This is the science-y bit! The answer is yes and no. To be more precise, briefly, yes, but in the long term, no…
So why is this?
When we pee, our urine is body temperature. When this flows against our cooler skin, the sensation is warming. However, this triggers a response in our receptors that tell us our body is now warm, causing our veins and capillaries to relax and expand to help absorb that welcome warmth. As soon as our urine cools, which, let’s face it is going to be pretty rapid, our body now has to contend with our cooler environment again (which after the momentary bliss of feeling warm, feels even colder as our expanded veins and capillaries are now absorbing our cooler environment and take time to contract and ensure our blood is concentrated on our vital organs). All this takes time and energy to make the body feel warm again.
Peeing in Your Wetsuit: Should you let it go?
Our bodies work in the most efficient way possible, because of this there is a completely natural process called Immersion Diuresis This happens when our bodies are immersed in cooler water than our surrounding temperature. So, what happens?
Immersion diuresis= causes a person’s body to increase urine production. This is brought on by pressure caused by full body immersion in water, peripheral vasoconstriction and a reduction in body temperature.
Water draws heat away from the body, leading to vasoconstriction of the blood vessels in order to conserve heat (The mammalian dive reflex also causes peripheral vasoconstriction which has the same effect). In response to the resultant increase in blood pressure, the body inhibits the release of the anti-diuretic hormone ADH, also known as vasopressin, causing increased urination.
Increased water pressure on the body also increases blood pressure, no matter the water temperature, again increasing urination. All of which means it’s incredibly easy for freedivers to rapidly become dehydrated. Consequently it is important to keep your fluid levels up during a long dive session. A headache and bad breath are both indicators of dehydration.
Are There Alternatives To Peeing (or not) in Your Wetsuit?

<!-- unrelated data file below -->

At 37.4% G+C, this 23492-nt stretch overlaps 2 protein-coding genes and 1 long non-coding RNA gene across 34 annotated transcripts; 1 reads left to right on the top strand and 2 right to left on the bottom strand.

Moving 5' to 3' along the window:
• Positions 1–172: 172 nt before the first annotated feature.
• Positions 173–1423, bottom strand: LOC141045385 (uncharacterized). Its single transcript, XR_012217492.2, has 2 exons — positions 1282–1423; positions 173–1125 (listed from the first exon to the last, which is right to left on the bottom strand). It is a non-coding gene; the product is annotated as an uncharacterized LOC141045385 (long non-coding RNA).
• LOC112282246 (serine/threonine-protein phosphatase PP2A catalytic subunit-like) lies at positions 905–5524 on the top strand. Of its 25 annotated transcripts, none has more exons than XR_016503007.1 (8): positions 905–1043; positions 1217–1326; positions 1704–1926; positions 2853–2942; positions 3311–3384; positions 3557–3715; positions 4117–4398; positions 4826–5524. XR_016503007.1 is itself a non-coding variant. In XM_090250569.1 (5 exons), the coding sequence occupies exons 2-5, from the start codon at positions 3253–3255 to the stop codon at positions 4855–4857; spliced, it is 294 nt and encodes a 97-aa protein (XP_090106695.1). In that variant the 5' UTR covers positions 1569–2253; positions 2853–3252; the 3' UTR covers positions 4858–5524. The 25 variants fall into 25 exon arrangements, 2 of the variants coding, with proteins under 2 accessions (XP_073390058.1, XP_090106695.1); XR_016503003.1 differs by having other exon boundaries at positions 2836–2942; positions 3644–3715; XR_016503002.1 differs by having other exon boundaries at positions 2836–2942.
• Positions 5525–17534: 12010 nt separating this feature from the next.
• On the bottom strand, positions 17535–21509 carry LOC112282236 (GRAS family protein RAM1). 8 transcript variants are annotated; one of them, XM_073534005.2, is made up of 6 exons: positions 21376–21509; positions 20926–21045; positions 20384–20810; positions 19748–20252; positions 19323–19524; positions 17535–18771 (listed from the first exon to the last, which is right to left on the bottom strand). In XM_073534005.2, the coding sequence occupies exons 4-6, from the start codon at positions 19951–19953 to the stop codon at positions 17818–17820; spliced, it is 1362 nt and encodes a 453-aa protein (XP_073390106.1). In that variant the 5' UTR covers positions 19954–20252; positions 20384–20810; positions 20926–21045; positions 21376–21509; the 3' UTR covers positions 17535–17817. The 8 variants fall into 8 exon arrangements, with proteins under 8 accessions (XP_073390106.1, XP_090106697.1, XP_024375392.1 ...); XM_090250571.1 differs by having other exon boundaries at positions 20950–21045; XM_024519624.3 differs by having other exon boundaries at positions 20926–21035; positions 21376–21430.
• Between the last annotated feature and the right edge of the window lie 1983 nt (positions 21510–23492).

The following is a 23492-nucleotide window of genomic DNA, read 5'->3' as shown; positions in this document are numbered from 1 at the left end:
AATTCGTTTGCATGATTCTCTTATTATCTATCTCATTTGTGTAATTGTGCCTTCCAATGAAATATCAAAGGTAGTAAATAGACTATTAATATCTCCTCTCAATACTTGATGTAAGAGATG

Some divers have opted for the adult nappy. Which does work, but takes some getting used to. It’s also fair to say it is not a popular choice, particularly as they are not very environmentally friendly, comfortable or hygienic! I have never tried one and highly doubt it would hold the prodigious amount of wee I can produce. In addition, this is only really going to work in a dry suit, not a wetsuit which us freedivers use.
But, the P Valve (or She P for women) is often touted as an alternative.
The concept is based loosely on a catheter which collects the urine and allows it to be released via a valve. The device can work remarkably well for men, but for women success is a little more elusive, though the She P has made huge leaps forward in the overall success rate of using the device.
The P valve can be fitted during manufacture or retrofitted to your suit and does require a thorough hygiene routine during cleaning. Also, for men, the device is glued to your most vital organ, so prepare for some eye watering attempts to remove it afterwards. Also, don’t forget about equalising! Make sure every available air space is filled before you descend!
The She P follows a similar process to the P Valve and requires the same level of hygiene care. Again, this device is glued to your most intimate area, so if ever there was a reason to ‘tidy up’, note that a thorough shave is essential!